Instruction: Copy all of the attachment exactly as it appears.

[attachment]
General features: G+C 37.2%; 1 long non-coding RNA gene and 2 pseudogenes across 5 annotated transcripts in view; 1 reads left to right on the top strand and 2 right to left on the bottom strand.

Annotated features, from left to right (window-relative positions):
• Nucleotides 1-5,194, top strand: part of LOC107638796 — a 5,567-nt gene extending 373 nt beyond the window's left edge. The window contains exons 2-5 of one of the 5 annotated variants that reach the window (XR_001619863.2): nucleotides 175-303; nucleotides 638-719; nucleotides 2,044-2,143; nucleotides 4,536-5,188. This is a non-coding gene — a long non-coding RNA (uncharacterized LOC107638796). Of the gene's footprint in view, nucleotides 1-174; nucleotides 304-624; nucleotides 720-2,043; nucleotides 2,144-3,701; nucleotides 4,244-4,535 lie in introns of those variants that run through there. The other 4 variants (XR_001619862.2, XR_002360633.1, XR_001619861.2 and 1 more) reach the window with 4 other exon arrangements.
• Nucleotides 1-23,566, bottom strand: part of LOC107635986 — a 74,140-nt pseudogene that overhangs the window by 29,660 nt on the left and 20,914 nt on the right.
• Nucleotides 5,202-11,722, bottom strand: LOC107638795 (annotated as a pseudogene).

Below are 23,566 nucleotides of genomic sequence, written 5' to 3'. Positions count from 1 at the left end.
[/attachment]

General features: G+C 37.2%; 1 long non-coding RNA gene and 2 pseudogenes across 5 annotated transcripts in view; 1 reads left to right on the top strand and 2 right to left on the bottom strand.

Annotated features, from left to right (window-relative positions):
• Nucleotides 1-5,194, top strand: part of LOC107638796 — a 5,567-nt gene extending 373 nt beyond the window's left edge. The window contains exons 2-5 of one of the 5 annotated variants that reach the window (XR_001619863.2): nucleotides 175-303; nucleotides 638-719; nucleotides 2,044-2,143; nucleotides 4,536-5,188. This is a non-coding gene — a long non-coding RNA (uncharacterized LOC107638796). Of the gene's footprint in view, nucleotides 1-174; nucleotides 304-624; nucleotides 720-2,043; nucleotides 2,144-3,701; nucleotides 4,244-4,535 lie in introns of those variants that run through there. The other 4 variants (XR_001619862.2, XR_002360633.1, XR_001619861.2 and 1 more) reach the window with 4 other exon arrangements.
• Nucleotides 1-23,566, bottom strand: part of LOC107635986 — a 74,140-nt pseudogene that overhangs the window by 29,660 nt on the left and 20,914 nt on the right.
• Nucleotides 5,202-11,722, bottom strand: LOC107638795 (annotated as a pseudogene).

Below are 23,566 nucleotides of genomic sequence, written 5' to 3'. Positions count from 1 at the left end.